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Recipes and Stories

9 April 2014: Easter I, Classic Deviled Eggs

Classic, Old-Fashioned Deviled Eggs, here garnished with capers and a light dusting of paprika

A recent poll on my social media author’s page confirmed something that any Southerner already knew: it isn’t Easter dinner down South if it doesn’t begin with deviled eggs. But it also gave away something I’ve long suspected: that the affection for these morsels has no geographical limits. They may come in and out of “fashion,” but they’ve never lost their front and center place on Easter’s table all across the country.

No matter how sophisticated your crowd claims to be, their posturing will go out the window the minute they see the egg plate. And if the deviled eggs are well made, the rest of the meal can be lackluster and no one will care.

Thank goodness.

Think of what follows as a base from which to evolve. No two cooks have ever made deviled eggs in exactly the same way, so don’t let yourself get too obsessed with reproducing your mother’s formula. Feel free to let evolution take its natural course: if you find you prefer a softer filling, add more mayonnaise or a splash of cream; if you like it to have more bite, up the mustard or cayenne, or dust the tops with pepper. They’re also lovely with a teaspoon or two of curry powder mixed into them.

If you want to gussy them up, top them with sliced pimiento-stuffed olives, capers, slivers of country ham or lox or even fresh radish, or small cooked shrimp, caviar, or salmon roe. Or fold a quarter-cup of finely chopped ham, smoked salmon, sweet or sour pickles, chopped olives, or capers into the filling—or whatever else (within reason) your imagination fancies.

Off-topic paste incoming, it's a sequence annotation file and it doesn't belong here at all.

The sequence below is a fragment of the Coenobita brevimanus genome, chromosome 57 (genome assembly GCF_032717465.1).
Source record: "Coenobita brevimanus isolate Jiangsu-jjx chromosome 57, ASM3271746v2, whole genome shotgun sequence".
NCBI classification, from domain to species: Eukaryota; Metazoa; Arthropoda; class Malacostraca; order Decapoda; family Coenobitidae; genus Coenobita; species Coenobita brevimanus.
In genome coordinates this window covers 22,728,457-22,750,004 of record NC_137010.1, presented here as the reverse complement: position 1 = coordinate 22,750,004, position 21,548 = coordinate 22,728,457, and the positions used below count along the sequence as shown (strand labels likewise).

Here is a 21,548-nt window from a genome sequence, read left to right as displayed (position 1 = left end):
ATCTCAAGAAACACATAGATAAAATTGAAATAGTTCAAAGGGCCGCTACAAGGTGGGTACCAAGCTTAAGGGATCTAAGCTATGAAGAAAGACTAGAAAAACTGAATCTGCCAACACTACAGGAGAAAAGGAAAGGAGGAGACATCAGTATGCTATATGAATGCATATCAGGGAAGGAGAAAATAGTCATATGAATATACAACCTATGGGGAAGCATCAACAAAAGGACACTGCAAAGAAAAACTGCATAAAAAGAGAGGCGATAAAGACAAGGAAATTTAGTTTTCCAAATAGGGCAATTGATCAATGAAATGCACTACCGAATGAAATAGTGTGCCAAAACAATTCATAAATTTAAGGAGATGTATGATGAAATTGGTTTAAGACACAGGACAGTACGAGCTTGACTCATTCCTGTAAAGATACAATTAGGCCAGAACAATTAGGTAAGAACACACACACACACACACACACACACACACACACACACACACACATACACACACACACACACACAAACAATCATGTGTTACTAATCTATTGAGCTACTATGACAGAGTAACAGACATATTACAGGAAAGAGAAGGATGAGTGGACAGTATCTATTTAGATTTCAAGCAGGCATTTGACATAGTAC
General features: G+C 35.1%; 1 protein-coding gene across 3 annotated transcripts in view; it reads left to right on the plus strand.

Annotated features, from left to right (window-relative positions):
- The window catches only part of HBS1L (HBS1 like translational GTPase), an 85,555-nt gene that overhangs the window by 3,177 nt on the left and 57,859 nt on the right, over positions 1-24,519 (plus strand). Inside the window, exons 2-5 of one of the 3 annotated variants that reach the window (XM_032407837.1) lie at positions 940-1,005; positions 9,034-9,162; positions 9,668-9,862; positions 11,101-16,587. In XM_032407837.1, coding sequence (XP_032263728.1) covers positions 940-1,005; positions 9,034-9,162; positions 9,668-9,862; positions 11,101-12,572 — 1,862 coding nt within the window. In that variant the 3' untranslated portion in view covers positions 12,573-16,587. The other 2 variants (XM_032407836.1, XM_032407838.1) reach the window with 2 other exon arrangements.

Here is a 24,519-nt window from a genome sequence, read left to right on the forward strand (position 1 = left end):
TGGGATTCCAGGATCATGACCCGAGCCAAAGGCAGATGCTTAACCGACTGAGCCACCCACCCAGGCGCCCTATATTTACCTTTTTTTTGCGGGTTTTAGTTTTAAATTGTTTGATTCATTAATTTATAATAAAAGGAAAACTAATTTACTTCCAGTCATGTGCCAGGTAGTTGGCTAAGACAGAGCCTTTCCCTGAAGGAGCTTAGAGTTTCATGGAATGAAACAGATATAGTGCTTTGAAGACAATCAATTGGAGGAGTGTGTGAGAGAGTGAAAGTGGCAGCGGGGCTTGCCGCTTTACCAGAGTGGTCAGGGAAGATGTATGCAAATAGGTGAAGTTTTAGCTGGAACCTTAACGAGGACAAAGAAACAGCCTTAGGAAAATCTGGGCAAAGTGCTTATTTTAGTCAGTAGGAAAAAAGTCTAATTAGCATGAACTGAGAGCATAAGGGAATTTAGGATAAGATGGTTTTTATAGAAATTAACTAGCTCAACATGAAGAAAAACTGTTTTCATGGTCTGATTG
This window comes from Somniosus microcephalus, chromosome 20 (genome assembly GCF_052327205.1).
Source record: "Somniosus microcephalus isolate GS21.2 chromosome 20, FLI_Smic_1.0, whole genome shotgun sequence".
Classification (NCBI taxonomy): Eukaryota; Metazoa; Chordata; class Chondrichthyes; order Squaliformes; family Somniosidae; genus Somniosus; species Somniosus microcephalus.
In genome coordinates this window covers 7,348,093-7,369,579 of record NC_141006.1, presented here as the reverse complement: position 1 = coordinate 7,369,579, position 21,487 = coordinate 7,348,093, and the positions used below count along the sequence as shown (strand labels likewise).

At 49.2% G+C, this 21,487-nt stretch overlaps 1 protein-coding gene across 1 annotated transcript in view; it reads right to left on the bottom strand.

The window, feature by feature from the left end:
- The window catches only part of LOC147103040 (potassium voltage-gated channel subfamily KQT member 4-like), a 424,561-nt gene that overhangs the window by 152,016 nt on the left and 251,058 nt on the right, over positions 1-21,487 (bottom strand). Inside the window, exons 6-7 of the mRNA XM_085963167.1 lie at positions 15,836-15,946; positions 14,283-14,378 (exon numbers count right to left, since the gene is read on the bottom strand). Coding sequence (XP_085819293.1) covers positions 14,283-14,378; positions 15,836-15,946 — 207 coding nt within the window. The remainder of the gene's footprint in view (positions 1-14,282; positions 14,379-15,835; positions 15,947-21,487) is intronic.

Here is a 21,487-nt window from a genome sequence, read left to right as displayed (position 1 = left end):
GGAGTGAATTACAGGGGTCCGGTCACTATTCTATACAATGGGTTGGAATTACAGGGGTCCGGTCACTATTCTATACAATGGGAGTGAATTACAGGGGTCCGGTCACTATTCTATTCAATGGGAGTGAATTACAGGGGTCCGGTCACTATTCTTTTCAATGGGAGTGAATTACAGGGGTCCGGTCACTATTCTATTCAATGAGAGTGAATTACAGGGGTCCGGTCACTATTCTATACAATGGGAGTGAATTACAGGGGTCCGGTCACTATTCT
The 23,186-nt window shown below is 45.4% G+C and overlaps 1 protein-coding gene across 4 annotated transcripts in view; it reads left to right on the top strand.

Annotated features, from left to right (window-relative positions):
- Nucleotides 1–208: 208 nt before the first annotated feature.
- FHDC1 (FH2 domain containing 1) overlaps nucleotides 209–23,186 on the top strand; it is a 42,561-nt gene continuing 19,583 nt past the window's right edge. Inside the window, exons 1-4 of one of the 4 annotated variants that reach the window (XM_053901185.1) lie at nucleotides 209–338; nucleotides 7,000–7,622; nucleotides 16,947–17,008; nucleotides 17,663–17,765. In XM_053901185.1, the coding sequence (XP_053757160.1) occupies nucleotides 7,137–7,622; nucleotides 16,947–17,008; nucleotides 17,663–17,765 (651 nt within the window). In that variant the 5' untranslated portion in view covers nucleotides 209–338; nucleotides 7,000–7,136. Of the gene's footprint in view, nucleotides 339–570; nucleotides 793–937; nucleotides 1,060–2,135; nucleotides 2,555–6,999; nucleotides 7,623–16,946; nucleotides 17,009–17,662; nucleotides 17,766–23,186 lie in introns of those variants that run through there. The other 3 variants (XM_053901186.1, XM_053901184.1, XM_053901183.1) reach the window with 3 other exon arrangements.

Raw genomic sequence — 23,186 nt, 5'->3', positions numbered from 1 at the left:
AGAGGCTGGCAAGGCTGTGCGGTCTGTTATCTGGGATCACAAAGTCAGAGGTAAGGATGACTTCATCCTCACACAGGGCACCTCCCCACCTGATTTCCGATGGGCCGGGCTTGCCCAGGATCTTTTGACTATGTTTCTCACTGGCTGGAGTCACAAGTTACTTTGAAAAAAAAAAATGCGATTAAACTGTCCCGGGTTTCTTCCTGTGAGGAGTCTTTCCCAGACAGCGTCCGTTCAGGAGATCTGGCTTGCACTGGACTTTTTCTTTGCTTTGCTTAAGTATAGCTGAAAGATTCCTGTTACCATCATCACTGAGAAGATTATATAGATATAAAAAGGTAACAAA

But remember: they’re still just deviled eggs, not a canvas for your culinary ego or an advertisement of your so-called sophistication. Simpler is easier and always seems to please the crowd the most.

Makes 24 stuffed eggs, serving 8 as a first course, 10 to 12 as an hors d’oeuvres:
12 large eggs at least 2 weeks old
½ cup mayonnaise, preferably homemade
1 tablespoon prepared mustard (your choice)
Salt and ground cayenne
Sweet paprika
About 2 tablespoons minced chives or parsley, or whole sprigs of dill, optional

1. Using a clean pushpin or needle, gently prick each egg at the large end to help prevent the shell from cracking as its contents warms. Put them in a heavy-bottomed pan that will hold them in one layer and add enough cold water to cover them by 1 inch. Bring the water to a full boil over medium-high heat.

2. Cover the pan with a tight-fitting lid and remove it from the heat. Let it stand 10 minutes, drain, and rinse the eggs under cold running water. Lightly tap the eggs on all sides to crack the shells, cover with cold water, and let stand for another minute or two before peeling them. Begin at the large end, where there’s usually an air pocket that will help you get the shell loose.

3. Cut the eggs in half them lengthwise. Scoop the yolks into a ceramic or glass mixing bowl. Set the whites, cut side up, on a deviled egg plate or platter. Roughly mash the yolks with a fork to the texture of coarse meal, then blend in the mayonnaise and mustard. Season it to taste with salt and cayenne and beat until smooth. (You may do this step in the food processor: put the yolks in the work bowl that has been fitted with the metal blade. Pulse until they’re the texture of coarse meal, then add the mayonnaise, mustard, salt and cayenne and process until smooth.) If you’re adding other things, fold them in now.

2. Spoon or pipe the filling (using a pastry bag fitted with an open star tip) into the egg whites, mounding it up a little. (If you want to seal your stature with the Southern Belle crowd, pipe it, using a pastry bag fitted with a star tip.) Lightly dust the top with paprika. You may further garnish them with chives, parsley or dill sprigs. They can be made several hours ahead; cover with something that will not touch the tops of the eggs and refrigerate until you are ready to serve them.

— Adapted from Essentials of Southern Cooking by Damon Lee Fowler, copyright © 2013. All rights reserved.

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